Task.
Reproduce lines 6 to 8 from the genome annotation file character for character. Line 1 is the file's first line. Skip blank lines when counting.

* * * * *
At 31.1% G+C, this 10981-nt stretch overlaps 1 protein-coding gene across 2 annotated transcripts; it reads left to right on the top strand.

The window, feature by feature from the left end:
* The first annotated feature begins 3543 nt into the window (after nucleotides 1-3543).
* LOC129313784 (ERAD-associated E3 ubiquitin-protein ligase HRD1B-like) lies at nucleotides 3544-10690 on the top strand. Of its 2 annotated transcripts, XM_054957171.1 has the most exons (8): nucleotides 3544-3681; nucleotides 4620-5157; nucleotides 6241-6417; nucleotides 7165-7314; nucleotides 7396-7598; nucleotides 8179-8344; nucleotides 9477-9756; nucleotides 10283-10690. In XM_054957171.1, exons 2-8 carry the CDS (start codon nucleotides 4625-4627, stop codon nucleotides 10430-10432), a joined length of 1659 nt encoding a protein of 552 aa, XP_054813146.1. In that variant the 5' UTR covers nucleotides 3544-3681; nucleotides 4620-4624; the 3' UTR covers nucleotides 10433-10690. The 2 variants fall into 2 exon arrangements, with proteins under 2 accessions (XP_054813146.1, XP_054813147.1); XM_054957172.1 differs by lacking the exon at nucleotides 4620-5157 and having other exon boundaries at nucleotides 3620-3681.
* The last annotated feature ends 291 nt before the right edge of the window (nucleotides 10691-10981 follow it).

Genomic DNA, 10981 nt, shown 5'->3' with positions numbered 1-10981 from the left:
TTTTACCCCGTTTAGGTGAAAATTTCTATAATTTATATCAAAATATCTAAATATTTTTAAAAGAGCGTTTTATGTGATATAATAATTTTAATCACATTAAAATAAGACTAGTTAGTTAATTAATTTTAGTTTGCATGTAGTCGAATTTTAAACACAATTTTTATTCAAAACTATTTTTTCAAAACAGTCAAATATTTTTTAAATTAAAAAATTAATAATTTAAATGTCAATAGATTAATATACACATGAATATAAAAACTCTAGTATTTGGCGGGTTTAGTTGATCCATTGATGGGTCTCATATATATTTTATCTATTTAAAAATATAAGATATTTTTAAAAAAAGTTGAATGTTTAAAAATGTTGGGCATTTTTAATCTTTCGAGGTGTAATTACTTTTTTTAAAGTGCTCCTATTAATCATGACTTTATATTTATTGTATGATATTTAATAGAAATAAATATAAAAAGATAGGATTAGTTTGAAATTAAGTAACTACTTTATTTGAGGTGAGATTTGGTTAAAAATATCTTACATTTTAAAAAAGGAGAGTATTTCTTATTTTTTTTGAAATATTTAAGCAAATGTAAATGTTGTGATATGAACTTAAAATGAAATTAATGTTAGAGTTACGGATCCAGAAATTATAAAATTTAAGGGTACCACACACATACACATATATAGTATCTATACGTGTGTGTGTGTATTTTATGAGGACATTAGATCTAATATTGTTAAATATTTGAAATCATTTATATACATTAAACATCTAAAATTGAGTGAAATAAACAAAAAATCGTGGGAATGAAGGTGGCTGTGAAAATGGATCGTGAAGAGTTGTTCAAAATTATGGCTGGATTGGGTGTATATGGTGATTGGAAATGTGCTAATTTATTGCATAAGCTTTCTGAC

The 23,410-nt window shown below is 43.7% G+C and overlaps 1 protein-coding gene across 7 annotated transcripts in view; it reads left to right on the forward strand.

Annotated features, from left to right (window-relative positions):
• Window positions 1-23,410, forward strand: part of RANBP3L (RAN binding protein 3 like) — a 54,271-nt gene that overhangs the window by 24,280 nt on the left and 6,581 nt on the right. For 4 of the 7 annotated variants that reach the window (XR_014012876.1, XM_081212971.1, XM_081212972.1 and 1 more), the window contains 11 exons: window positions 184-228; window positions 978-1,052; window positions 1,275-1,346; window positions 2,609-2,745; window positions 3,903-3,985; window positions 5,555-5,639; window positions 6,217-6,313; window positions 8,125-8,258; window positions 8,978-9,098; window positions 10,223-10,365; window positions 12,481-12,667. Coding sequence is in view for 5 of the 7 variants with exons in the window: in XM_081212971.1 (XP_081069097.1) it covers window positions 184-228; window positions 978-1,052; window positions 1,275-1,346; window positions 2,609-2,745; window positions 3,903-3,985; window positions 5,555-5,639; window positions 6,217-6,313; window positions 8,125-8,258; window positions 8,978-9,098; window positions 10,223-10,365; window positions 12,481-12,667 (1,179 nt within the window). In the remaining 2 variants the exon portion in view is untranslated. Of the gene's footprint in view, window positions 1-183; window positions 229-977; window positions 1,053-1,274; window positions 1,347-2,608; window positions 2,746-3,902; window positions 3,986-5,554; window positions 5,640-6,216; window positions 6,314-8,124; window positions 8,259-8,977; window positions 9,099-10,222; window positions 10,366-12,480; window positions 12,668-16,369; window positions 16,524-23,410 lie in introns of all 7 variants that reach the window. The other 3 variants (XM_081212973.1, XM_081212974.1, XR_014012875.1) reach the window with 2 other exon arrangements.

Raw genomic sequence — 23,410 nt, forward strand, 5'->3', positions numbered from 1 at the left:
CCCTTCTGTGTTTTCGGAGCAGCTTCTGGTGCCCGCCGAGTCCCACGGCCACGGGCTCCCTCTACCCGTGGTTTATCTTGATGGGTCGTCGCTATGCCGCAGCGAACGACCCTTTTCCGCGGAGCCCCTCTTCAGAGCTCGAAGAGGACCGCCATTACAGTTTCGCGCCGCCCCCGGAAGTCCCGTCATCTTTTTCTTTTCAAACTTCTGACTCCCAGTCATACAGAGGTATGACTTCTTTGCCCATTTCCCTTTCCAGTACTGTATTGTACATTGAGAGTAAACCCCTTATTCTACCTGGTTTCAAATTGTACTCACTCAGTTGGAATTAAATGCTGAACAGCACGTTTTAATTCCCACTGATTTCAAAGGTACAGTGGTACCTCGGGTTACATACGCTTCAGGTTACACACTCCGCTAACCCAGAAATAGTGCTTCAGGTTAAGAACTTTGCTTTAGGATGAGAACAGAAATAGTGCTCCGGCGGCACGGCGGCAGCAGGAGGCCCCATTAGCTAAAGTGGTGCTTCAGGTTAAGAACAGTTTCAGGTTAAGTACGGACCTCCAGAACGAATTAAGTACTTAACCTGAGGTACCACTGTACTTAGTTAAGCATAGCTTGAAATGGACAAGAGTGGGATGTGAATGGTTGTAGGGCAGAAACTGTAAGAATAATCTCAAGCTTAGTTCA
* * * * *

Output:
Genomic DNA, 10981 nt, shown 5'->3' with positions numbered 1-10981 from the left:
TTTTACCCCGTTTAGGTGAAAATTTCTATAATTTATATCAAAATATCTAAATATTTTTAAAAGAGCGTTTTATGTGATATAATAATTTTAATCACATTAAAATAAGACTAGTTAGTTAATTAATTTTAGTTTGCATGTAGTCGAATTTTAAACACAATTTTTATTCAAAACTATTTTTTCAAAACAGTCAAATATTTTTTAAATTAAAAAATTAATAATTTAAATGTCAATAGATTAATATACACATGAATATAAAAACTCTAGTATTTGGCGGGTTTAGTTGATCCATTGATGGGTCTCATATATATTTTATCTATTTAAAAATATAAGATATTTTTAAAAAAAGTTGAATGTTTAAAAATGTTGGGCATTTTTAATCTTTCGAGGTGTAATTACTTTTTTTAAAGTGCTCCTATTAATCATGACTTTATATTTATTGTATGATATTTAATAGAAATAAATATAAAAAGATAGGATTAGTTTGAAATTAAGTAACTACTTTATTTGAGGTGAGATTTGGTTAAAAATATCTTACATTTTAAAAAAGGAGAGTATTTCTTATTTTTTTTGAAATATTTAAGCAAATGTAAATGTTGTGATATGAACTTAAAATGAAATTAATGTTAGAGTTACGGATCCAGAAATTATAAAATTTAAGGGTACCACACACATACACATATATAGTATCTATACGTGTGTGTGTGTATTTTATGAGGACATTAGATCTAATATTGTTAAATATTTGAAATCATTTATATACATTAAACATCTAAAATTGAGTGAAATAAACAAAAAATCGTGGGAATGAAGGTGGCTGTGAAAATGGATCGTGAAGAGTTGTTCAAAATTATGGCTGGATTGGGTGTATATGGTGATTGGAAATGTGCTAATTTATTGCATAAGCTTTCTGAC

The 23,410-nt window shown below is 43.7% G+C and overlaps 1 protein-coding gene across 7 annotated transcripts in view; it reads left to right on the forward strand.